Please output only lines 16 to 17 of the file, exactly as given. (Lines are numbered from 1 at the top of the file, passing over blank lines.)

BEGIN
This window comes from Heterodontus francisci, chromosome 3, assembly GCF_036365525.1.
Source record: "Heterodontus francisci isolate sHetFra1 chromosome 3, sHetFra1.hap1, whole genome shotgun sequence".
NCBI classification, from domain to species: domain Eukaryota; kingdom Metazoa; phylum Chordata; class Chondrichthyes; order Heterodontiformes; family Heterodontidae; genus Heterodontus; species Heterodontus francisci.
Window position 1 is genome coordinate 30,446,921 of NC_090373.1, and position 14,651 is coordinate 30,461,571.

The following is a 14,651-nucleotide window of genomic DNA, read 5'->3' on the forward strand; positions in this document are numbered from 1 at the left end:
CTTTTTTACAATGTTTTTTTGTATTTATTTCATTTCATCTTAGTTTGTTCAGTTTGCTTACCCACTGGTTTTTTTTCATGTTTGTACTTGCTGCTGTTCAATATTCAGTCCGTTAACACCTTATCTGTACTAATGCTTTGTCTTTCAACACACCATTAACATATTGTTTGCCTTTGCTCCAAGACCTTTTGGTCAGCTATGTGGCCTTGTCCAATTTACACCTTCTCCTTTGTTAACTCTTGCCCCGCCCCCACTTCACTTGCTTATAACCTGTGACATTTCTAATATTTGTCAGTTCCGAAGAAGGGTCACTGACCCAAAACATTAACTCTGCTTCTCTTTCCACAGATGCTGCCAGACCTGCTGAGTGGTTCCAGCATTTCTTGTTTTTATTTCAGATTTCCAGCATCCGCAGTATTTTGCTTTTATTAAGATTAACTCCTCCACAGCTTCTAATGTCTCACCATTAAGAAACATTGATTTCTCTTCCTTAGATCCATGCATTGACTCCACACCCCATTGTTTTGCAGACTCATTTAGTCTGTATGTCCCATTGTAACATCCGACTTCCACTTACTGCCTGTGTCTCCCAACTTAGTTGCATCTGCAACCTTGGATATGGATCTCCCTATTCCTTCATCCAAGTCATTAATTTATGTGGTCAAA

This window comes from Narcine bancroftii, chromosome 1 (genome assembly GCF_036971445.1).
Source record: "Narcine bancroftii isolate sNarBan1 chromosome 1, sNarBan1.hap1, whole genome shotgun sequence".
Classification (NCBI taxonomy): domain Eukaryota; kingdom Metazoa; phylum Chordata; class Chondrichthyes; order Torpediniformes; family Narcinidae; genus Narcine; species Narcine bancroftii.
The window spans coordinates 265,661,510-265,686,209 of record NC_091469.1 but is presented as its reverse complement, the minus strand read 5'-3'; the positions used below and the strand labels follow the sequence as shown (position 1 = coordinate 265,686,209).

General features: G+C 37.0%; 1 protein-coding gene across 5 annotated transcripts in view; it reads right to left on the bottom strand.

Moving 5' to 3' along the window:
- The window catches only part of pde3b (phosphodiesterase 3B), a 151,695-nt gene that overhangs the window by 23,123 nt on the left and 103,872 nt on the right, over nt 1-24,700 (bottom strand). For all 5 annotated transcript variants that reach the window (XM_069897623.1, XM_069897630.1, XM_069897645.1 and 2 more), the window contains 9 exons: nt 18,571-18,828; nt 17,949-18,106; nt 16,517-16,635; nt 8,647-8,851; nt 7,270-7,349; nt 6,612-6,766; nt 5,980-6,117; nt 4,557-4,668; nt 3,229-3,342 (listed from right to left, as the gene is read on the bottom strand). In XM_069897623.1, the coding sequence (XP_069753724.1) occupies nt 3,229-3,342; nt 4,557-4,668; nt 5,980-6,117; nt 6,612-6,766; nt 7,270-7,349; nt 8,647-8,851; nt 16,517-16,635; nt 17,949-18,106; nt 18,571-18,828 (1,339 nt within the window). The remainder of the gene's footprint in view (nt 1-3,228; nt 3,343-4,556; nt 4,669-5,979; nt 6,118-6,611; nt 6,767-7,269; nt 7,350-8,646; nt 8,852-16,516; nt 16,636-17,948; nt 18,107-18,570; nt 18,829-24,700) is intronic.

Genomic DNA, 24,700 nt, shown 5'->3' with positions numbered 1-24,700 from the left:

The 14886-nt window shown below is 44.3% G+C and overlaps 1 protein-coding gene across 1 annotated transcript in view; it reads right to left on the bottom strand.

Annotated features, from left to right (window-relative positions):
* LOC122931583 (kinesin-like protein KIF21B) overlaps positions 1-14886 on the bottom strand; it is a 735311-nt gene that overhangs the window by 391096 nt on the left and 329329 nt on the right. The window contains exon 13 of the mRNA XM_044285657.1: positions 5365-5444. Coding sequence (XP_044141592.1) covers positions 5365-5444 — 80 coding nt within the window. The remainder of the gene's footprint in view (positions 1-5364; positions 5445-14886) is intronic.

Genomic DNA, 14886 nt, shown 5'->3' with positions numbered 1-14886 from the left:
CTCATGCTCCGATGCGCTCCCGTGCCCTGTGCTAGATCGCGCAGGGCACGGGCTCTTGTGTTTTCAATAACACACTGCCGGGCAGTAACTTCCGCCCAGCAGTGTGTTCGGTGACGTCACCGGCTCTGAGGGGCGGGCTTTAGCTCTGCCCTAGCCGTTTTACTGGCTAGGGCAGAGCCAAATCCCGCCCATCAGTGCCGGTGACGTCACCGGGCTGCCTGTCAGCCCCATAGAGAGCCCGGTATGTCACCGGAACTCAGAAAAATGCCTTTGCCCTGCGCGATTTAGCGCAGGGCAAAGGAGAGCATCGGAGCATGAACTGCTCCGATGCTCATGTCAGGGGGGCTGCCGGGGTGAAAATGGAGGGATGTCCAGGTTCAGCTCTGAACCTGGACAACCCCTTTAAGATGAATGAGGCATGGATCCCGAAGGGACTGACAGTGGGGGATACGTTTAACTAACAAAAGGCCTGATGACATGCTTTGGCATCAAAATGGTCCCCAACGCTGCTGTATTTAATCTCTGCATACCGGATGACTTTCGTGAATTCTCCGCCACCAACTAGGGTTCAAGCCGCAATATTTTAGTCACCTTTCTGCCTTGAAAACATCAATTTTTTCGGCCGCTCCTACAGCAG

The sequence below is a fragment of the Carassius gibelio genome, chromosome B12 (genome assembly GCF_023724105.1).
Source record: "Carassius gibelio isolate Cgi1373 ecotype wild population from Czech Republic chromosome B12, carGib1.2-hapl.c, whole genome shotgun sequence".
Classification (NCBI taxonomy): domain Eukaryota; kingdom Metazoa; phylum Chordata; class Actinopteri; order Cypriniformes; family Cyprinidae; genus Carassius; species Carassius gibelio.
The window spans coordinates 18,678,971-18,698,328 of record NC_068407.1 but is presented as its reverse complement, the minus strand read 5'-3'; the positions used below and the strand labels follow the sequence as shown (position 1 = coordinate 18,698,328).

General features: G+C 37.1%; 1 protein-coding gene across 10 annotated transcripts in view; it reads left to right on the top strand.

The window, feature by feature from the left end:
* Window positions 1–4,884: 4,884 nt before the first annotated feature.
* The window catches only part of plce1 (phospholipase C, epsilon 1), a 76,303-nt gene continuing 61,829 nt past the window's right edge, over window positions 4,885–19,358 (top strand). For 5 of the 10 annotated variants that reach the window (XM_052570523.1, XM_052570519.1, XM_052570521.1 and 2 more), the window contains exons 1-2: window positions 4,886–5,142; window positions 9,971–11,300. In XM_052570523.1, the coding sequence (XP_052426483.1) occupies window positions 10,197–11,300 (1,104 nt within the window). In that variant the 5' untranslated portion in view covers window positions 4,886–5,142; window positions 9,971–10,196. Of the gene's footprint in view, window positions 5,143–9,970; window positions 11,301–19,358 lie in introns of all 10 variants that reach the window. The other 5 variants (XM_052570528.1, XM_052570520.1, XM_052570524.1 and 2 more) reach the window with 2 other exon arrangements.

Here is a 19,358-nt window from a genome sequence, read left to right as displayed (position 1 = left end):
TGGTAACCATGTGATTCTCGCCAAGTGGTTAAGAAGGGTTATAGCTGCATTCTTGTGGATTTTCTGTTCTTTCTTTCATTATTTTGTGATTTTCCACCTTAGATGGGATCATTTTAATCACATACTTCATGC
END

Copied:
Annotated features, from left to right (window-relative positions):
* LOC122931583 (kinesin-like protein KIF21B) overlaps positions 1-14886 on the bottom strand; it is a 735311-nt gene that overhangs the window by 391096 nt on the left and 329329 nt on the right. The window contains exon 13 of the mRNA XM_044285657.1: positions 5365-5444. Coding sequence (XP_044141592.1) covers positions 5365-5444 — 80 coding nt within the window. The remainder of the gene's footprint in view (positions 1-5364; positions 5445-14886) is intronic.